These days the Chairman of President Bush’s Council of Economic Advisers, Ben Bernanke, likes to talk about a “global savings glut” that has produced astonishingly low real interest rates around the world. But that is the wrong way to look at it.
America certainly does not have a savings glut. Its savings rate has been distressingly low for decades. Then the Bush administration’s reckless fiscal policy pushed it lower. Falling interest rates in recent years pushed up real estate prices and allowed America’s upper middle class to treat their houses as enormous ATM’s, lowering savings still more. America has a savings deficiency, not a glut.
And the rest of the world? A global savings glut would suggest that rebalancing the world economy requires policies to boost America’s savings rate and to increase non-US households’ consumption. But what the world economy is facing is not a savings glut, but an investment deficiency.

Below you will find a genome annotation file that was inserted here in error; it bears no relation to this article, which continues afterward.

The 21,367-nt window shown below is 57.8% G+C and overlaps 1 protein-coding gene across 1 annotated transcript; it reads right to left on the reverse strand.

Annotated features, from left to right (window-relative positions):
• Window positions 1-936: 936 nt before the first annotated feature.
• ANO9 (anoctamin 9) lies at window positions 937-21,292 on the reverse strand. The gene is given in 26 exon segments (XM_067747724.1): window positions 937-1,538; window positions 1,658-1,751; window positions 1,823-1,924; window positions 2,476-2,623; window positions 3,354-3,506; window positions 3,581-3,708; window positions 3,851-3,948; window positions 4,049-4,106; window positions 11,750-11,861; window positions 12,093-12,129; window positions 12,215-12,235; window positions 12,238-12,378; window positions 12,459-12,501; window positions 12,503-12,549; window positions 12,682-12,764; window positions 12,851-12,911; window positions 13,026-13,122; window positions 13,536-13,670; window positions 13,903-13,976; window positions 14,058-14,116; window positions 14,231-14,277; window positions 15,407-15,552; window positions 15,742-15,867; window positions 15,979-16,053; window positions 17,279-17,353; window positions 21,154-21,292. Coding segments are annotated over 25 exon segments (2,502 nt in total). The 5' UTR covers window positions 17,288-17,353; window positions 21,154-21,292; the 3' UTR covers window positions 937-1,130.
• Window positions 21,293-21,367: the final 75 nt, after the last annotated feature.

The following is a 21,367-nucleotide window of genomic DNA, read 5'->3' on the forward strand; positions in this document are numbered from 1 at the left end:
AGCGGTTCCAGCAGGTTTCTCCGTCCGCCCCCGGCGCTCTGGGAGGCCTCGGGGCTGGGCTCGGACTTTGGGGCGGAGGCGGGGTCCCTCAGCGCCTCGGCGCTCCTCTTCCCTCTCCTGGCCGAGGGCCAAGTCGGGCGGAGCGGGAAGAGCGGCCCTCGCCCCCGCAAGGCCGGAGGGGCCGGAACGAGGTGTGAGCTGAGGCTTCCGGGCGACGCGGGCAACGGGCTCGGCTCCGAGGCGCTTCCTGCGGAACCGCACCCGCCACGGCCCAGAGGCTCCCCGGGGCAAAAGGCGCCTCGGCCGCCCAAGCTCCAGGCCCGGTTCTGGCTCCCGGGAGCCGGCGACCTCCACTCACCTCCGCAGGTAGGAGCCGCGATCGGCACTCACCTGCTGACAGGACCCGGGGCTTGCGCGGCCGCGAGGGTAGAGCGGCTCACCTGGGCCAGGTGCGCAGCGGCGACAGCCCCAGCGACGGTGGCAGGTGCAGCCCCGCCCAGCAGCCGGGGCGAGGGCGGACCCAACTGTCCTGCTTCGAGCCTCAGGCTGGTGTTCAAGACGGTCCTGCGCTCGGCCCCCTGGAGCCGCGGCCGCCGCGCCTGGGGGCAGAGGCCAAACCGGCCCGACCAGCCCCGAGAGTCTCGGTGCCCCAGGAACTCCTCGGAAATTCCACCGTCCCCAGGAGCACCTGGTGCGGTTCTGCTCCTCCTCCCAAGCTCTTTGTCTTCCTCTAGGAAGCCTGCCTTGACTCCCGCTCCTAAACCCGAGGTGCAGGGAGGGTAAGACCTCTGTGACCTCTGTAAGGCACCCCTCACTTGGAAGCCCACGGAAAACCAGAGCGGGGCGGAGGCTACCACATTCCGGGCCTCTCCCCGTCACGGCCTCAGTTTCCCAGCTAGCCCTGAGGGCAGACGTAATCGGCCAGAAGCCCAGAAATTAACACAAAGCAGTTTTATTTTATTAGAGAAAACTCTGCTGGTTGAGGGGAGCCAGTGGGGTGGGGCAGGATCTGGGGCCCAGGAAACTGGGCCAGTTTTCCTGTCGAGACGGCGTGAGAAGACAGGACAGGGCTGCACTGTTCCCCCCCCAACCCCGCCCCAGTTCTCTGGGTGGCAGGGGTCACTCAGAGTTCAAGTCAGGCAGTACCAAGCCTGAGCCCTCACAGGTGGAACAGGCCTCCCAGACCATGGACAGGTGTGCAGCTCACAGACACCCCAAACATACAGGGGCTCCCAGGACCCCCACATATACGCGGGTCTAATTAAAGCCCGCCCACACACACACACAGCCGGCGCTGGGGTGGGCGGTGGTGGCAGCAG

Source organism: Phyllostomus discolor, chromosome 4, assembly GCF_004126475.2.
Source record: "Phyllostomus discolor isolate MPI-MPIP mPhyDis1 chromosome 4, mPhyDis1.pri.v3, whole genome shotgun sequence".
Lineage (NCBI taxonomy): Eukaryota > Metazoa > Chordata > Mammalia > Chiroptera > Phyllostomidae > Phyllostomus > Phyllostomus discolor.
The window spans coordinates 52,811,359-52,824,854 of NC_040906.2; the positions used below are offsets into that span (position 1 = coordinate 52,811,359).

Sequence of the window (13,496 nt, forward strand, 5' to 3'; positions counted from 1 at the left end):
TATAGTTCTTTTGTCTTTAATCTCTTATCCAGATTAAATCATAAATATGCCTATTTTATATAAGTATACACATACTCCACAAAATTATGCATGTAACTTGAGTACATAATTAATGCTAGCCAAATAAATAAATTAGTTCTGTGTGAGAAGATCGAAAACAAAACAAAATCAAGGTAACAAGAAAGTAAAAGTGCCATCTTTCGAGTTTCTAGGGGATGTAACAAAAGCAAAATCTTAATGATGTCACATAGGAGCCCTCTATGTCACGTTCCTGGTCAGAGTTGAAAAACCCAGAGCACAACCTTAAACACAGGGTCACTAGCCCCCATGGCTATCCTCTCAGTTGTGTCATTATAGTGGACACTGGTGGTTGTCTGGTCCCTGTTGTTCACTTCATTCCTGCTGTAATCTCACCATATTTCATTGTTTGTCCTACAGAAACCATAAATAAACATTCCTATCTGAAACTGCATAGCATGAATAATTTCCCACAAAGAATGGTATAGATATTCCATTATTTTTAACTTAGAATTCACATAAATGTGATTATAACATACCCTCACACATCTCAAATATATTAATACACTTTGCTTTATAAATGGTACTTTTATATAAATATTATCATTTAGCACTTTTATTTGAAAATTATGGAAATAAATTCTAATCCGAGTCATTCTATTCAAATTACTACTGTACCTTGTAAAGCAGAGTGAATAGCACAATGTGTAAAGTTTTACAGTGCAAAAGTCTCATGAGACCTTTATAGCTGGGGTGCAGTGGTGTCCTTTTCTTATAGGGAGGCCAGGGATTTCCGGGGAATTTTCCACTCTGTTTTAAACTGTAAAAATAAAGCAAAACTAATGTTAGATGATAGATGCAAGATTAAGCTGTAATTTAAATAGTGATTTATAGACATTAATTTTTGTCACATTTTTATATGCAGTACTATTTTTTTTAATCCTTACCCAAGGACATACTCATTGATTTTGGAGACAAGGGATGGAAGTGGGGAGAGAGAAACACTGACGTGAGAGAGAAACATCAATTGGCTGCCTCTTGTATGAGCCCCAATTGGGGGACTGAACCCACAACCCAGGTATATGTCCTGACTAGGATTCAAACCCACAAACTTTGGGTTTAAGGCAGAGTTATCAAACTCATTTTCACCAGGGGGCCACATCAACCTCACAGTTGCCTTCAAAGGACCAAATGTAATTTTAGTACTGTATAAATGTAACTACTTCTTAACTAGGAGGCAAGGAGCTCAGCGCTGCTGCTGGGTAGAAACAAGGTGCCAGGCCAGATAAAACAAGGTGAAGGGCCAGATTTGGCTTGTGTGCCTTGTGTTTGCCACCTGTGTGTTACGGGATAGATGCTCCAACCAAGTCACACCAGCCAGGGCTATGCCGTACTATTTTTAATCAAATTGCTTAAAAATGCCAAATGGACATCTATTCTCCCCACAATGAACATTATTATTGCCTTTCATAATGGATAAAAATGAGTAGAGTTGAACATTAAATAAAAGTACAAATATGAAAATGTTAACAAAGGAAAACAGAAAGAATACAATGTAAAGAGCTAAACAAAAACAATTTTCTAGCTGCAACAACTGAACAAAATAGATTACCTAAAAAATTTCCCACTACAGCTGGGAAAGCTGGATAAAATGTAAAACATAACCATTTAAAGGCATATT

Divide the world into three zones: the United States, China, and all the rest. Since the mid-1990’s, the net current-account surplus of “all the rest” has risen by an amount that one Federal Reserve Bank economist has put at $450 billion a year, not because savings rates have increased, but because investment rates have fallen. Declining investment rates in Japan, the newly-industrializing Asian economies, and Latin America, in that order of importance, have fueled the flood of savings into US government bonds, US mortgage-backed securities, and US equity-backed loans – the capital-account equivalent of America’s enormous trade deficit.